For over 50 years, Steve Crum has written reviews and features for newspapers, magazines and websites, and appeared on radio and TV shows regarding entertainment media. In addition to his years of service on the Governing Board of the Kansas City Film Critics Circle, his Crum on Film weekly column was awarded 1st Place in Kansas and Missouri newspapers via Kansas City Press Club/Heart of America journalism awards. Nearly 2,000 of his film reviews have been posted on Rotten Tomatoes.
Saturday, February 8, 2014
Movie Asides: ‘THE EDDY DUCHIN STORY’
At 123 long, long minutes, The Eddy Duchin Story (1956) remains an incongruous musical biography centering on 1930’s-‘40s society pianist-bandleader Eddy Duchin, impressively portrayed by Tyrone Power. The script meanders through bouts of mental and physical illness sandwiched between great interpretations of a dozen or so tunes from the Great American Songbook. That said, this is arguably the darkest movie musical ever produced…outside the death-themed All That Jazz (1979).
However, there are two magical scenes that have made me watch The Eddy Duchin Story at least a dozen times. One is set during WWII when Duchin is stationed on a Pacific island. At this stage in the story, Duchin is wallowing in depression, having given up playing the piano due to tragic circumstances back home.
While in a native village, he stumbles upon a dilapidated upright in a shack, and starts noodling “Chopsticks.” A local boy enters and encourages Duchin to play more. Duchin has the kid bang some keys in accompaniment as he goes full force into the old standard. An appreciative crowd immediately gathers amongst the surrounding bomb rubble in what turns out to be a joyful, energizing sequence.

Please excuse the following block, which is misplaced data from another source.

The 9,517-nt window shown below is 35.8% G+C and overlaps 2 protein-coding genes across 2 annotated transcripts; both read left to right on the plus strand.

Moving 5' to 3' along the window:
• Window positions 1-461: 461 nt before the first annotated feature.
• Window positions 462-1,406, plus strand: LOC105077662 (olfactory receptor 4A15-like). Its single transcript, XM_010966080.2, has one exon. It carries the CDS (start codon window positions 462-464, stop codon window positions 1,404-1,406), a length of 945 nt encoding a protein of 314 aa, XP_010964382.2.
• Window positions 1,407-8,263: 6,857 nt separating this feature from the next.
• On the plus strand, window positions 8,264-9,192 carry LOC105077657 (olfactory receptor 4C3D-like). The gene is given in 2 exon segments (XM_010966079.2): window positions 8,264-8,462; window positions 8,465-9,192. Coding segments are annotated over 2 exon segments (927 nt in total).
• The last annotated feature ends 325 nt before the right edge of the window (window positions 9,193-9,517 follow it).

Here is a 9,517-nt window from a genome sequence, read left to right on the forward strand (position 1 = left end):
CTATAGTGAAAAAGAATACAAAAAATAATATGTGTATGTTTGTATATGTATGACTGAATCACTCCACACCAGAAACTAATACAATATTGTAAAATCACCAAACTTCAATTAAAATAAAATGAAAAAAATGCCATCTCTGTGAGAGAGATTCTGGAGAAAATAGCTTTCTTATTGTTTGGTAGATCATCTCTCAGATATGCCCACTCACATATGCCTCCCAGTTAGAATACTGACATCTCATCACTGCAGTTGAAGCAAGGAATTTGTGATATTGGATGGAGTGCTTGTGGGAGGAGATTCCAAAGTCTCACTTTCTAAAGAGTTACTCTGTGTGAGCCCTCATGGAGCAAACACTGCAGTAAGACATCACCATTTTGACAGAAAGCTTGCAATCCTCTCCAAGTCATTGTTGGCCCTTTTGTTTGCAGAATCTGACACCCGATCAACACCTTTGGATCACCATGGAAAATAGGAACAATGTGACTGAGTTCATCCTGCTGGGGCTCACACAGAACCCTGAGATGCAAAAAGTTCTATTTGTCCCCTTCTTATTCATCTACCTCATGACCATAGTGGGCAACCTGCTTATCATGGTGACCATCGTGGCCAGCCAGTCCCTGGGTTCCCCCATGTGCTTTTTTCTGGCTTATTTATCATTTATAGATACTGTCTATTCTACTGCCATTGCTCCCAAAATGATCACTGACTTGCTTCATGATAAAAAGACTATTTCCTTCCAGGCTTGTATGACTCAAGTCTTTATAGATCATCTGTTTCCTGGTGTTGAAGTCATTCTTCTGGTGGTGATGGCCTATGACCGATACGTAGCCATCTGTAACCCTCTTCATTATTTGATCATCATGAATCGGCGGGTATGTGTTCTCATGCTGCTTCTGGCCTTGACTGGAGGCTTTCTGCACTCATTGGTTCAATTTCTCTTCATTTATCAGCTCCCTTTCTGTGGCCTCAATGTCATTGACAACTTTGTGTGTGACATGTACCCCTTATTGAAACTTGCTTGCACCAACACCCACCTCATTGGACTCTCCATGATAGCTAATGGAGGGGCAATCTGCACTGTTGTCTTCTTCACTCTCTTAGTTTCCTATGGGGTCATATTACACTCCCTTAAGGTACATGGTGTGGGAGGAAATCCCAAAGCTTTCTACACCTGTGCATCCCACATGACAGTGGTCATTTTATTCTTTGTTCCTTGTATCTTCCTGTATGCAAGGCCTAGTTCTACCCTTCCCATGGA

The other memorable moment is the film’s celebrated tearjerker finale, wherein Duchin and his young son Peter (Rex Thompson) sit down at twin, facing grand pianos to duo-play the film’s theme song, “To Love Again” (adapted from “Chopin’s Nocturne Op. 9 in E Flat Major”). By this time, Eddy’s imminent death (due to leukemia, but never said in the film) is known by his son and others, so it is an emotional wallop when a closeup shows his hands convulse and move out of view. The camera then pulls back, revealing an empty seat where Eddy was sitting. His son is still playing—now solo. Music segues into a full orchestra conclusion. Just try to swallow and hide the tears when “The End” appears on screen. —————————— Now, 58 years later, Eddy’s son Peter is an elderly, semi-retired pianist who has had a fine career himself.
Incidentally, Tyrone Powers’ piano playing was dubbed by Carmen Cavallero. It is his hands we see playing in closeups, but Powers is totally convincing in his body language.